Puppet Master

Puppet Master is one of the most successful independent horror film franchises of all time. It’s spawned an action figure series, Halloween costumes, T-shirts, comic books and even a reboot from the producers of Transformers and the writer of Bone Tomahawk. There’s never been a better time to be a fan and I say that with a degree of certainty, because I discovered this film in the late ‘90s when it was already out of print, along with all of its sequels. They couldn’t be bought in stores, so I could only see whichever entries I could find at my local video store.

From the first moment I sat down and watched that original movie, I was hooked. The franchise became an obsession of mine as a kid—and, to be honest, even now to an extent—and the first film has always been my personal favorite. I love the atmosphere of it, the mix of classic Charles Band quirkiness with heightened Dark Shadows-esque melodrama. It’s a low-budget killer puppet flick that plays at Hitchcock and I’ve always appreciated it for that.

Puppet Master didn’t just launch a franchise, it launched an empire. After the bankruptcy of Empire Pictures, Charles Band retooled his gameplan and business model for the booming video market. He decided to create a production company aimed solely at home video releases and thus Full Moon Entertainment was born. It’s a company that persists to this day. But like all iconic businesses, it didn’t get off to an easy start. Puppet Master was the first feature from Full Moon and in many ways it remains the most successful.

Charles Band claims that the initial idea for Puppet Master stemmed from the fact that he wanted another movie about little monsters after the success of Ghoulies and Dolls and the fact that Dungeonmaster was a title that had sold well for Empire. So he wanted something with a similar title and thus Puppet Master was born.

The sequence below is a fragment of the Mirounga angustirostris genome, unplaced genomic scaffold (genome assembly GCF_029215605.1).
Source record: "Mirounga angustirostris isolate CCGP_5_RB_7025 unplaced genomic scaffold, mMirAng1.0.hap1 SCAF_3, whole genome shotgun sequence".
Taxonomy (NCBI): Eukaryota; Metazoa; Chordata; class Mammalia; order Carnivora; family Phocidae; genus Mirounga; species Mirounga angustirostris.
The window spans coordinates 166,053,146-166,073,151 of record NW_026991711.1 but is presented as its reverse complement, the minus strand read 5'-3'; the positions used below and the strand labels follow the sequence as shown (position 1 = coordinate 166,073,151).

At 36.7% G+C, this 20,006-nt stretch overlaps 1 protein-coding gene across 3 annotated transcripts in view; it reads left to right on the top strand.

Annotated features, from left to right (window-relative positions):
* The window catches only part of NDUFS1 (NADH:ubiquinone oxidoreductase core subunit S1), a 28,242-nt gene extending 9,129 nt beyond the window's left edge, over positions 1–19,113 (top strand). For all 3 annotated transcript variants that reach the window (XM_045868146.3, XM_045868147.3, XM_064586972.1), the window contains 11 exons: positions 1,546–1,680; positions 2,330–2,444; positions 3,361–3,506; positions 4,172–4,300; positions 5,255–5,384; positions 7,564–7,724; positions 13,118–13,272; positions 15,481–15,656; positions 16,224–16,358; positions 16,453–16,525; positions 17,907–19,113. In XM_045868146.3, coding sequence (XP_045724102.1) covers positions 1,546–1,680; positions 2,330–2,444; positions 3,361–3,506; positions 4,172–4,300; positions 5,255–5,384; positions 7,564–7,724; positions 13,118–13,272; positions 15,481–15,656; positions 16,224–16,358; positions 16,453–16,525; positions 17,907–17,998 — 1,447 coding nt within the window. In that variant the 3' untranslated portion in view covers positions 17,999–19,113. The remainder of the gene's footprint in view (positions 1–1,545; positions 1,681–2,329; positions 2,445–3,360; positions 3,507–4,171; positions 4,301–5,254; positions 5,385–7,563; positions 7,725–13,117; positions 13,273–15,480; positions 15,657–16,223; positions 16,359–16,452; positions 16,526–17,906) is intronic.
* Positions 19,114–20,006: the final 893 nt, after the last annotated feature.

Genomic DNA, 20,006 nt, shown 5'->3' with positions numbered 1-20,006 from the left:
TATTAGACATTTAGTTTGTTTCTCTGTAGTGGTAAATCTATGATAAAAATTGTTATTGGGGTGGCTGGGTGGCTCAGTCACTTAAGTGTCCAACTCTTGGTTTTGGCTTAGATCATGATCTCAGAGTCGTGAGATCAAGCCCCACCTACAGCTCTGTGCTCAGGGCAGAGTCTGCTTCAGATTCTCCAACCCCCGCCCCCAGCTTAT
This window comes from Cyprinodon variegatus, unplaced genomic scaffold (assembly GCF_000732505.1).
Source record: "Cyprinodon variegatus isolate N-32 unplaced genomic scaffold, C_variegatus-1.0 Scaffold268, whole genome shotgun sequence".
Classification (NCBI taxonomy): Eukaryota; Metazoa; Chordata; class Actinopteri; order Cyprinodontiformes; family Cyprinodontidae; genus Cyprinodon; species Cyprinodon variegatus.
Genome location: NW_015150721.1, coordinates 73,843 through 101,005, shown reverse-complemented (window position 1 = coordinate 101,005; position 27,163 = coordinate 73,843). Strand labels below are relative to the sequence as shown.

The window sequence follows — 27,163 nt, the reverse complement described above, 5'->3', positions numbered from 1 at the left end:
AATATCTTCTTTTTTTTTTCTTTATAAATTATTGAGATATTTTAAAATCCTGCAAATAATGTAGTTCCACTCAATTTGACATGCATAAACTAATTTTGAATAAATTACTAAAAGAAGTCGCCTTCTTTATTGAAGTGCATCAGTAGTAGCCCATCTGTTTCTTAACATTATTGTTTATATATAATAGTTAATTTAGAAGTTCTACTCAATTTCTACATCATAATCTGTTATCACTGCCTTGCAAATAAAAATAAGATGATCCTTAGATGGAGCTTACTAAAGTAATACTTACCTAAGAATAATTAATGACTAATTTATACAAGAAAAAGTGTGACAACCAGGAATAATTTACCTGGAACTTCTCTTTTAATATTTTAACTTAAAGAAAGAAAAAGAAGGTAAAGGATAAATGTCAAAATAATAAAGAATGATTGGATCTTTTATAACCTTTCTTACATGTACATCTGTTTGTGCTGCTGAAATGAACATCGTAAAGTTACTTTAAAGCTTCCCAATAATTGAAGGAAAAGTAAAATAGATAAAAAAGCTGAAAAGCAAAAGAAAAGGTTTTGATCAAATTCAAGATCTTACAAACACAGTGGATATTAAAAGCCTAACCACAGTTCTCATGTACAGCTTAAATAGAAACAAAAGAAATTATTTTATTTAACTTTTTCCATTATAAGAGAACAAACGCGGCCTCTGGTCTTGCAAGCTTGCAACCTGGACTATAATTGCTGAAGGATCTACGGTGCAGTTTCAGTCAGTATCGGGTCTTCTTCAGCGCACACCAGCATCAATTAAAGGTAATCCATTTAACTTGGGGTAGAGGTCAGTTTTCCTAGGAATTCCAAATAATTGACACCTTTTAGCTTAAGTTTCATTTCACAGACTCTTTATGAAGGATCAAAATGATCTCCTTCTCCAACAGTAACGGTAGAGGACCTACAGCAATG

Puppet Master 1989Kenneth J. Hall was hired to write the original incarnation of the screenplay, which would change many times before becoming anything resembling the film as we know it. He wrote a script adhering to Band’s often specific parameters, but that script was heavily rewritten by director David Schmoeller. Hall has noted that being rewritten is just a part of the day-to-day reality of screenwriting, which is certainly true, but has also been happy to point out some of the major differences between his original draft and the finished product.

“Everything with Toulon, the puppets, the hotel, the dead man and his surviving girlfriend were the same as mine,” said Hall in an interview with Love-it-Loud. “The main difference was the people going there were not scientists but a coven of contemporary witches investigating the death of their missing friend. They were much more outrageous and flamboyant than how they wound up.”

Ultimately, it wound up taking a different direction. The tone played it straighter, which admittedly make some of the more eccentric Charles Band elements feel out of place at times. But it’s that offbeat, sometimes unexpected quirkiness that is all a part of Puppet Master’s charm. In many ways, it’s the little B-Movie that could. But the road to get it to that point was clearly very challenging, and even in the business of low-budget horror, it felt troubled.

Leech Woman in Puppet MasterSo many people feel like that got pushed around on this production, and many of them are probably right. But when it comes down to who’s to blame, there are fingers pointing in a few different directions. It’s impossible to say what really went down and to speculate doesn’t do a great deal of good either. I don’t think anyone expected this to become the hit franchise that it became, except for maybe Band himself. And when it did become a franchise, several people felt like they missed out on getting any of the credit for something they helped to create.